Under a memorandum of understanding announced Tuesday, each company will own half of a loading terminal near Cromer, Man., which should be able to handle some 60,000 barrels of crude per day early next year.
The first 30,000-barrel-per-day phase, under construction, is expected to be up and running by July. It will receive crude from trucks and Winnipeg-based Tundra's existing pipeline network.
The second phase will expand the facility by another 30,000 barrels per day and connect up with Enbridge's (TSX:ENB) pipeline network in the Bakken, an oil-rich rock formation underlying parts of North Dakota and Saskatchewan, as well as Tundra's gathering system in Manitoba.
Canadian National Railway Co. (TSX:CNR) will provide the rail service and Tundra will build and operate the terminal.
Enbridge's participation will depend on whether it can get enough customers to commit to the project.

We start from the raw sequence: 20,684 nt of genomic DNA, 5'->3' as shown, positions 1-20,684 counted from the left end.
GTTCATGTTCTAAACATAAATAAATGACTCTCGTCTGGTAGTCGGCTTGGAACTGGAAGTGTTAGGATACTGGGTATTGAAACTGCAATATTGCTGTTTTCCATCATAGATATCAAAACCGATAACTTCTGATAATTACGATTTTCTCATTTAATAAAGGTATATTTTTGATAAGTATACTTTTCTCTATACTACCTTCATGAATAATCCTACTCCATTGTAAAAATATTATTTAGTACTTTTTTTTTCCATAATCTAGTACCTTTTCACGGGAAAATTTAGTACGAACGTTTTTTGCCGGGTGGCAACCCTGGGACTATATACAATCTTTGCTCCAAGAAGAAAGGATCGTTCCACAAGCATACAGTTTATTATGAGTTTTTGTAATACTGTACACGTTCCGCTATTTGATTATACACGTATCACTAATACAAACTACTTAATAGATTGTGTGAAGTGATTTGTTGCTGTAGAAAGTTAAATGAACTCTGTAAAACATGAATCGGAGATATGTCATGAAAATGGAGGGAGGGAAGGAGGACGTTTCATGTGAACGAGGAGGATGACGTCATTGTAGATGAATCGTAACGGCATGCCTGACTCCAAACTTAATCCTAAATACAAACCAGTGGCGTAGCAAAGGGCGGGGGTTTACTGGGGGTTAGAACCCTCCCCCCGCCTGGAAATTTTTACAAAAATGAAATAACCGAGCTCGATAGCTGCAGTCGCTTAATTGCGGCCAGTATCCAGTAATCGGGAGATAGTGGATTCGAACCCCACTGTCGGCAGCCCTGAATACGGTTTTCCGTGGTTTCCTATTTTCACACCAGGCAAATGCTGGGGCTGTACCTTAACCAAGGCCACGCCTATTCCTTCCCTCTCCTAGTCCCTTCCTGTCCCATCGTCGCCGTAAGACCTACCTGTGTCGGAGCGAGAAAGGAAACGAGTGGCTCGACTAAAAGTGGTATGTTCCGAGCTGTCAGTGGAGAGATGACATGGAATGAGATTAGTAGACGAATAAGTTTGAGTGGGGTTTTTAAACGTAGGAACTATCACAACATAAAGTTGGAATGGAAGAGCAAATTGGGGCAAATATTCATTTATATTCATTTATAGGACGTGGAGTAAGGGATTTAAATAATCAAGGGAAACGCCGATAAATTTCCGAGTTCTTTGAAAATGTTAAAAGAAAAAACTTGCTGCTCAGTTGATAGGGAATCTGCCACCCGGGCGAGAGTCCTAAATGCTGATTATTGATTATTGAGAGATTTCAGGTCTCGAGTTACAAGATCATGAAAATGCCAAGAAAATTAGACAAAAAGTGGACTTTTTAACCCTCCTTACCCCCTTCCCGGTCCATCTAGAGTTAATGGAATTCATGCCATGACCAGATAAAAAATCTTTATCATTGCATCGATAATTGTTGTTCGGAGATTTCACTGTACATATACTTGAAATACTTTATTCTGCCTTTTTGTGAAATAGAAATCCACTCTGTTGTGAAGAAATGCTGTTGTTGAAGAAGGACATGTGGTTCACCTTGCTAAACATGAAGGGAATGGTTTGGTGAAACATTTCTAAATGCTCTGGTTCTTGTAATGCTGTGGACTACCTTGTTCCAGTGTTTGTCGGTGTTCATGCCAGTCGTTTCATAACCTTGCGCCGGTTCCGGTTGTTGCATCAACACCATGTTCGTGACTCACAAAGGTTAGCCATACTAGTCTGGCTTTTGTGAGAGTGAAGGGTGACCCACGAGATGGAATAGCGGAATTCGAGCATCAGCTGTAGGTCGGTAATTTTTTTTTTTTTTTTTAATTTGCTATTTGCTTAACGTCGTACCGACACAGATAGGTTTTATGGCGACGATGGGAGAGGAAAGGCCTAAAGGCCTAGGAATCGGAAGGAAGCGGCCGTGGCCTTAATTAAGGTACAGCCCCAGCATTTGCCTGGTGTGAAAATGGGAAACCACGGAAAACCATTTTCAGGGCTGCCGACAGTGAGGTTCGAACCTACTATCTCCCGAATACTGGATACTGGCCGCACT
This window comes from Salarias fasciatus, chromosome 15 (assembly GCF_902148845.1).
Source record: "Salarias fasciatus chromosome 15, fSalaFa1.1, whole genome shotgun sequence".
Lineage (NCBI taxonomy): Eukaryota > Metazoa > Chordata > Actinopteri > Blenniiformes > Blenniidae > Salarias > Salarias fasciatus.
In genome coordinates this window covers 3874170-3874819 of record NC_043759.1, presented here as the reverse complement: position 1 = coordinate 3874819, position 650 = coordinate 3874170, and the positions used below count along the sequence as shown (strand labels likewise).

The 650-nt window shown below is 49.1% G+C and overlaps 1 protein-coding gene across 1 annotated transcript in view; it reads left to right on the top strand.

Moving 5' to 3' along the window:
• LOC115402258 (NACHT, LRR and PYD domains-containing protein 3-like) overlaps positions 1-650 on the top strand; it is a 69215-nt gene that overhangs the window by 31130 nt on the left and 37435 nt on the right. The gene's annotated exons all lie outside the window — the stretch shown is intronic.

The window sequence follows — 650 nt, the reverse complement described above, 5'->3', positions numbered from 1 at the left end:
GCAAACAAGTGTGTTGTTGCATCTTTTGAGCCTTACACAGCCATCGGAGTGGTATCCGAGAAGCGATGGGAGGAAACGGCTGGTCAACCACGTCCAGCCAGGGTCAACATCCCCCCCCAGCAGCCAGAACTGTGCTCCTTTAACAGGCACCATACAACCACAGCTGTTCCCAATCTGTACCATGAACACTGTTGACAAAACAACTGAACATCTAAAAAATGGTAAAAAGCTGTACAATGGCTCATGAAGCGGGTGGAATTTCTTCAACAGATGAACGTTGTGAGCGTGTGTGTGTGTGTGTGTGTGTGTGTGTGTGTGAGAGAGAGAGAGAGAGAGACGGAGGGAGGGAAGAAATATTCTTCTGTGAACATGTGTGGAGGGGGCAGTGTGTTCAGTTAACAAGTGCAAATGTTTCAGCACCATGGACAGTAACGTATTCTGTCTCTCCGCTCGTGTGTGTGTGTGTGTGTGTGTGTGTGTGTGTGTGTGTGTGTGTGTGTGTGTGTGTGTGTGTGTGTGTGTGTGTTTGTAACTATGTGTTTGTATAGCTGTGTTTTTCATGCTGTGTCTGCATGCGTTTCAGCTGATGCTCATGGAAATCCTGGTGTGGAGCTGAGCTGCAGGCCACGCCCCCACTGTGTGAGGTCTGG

Oil producers in North America have been struggling to get their crude to the most lucrative markets as the fate of pipeline expansions, such as the Keystone XL pipeline, remain up in the air.
In the meantime, many firms are turning to rail as an alternative to transport their crude. It's a more costly option than pipelines, and is seen largely as a stop-gap measure until pipeline bottlenecks are relieved.
Tundra's parent company, Tundra Oil and Gas, is a subsidiary of privately-owned, family-run company James Richardson & Sons.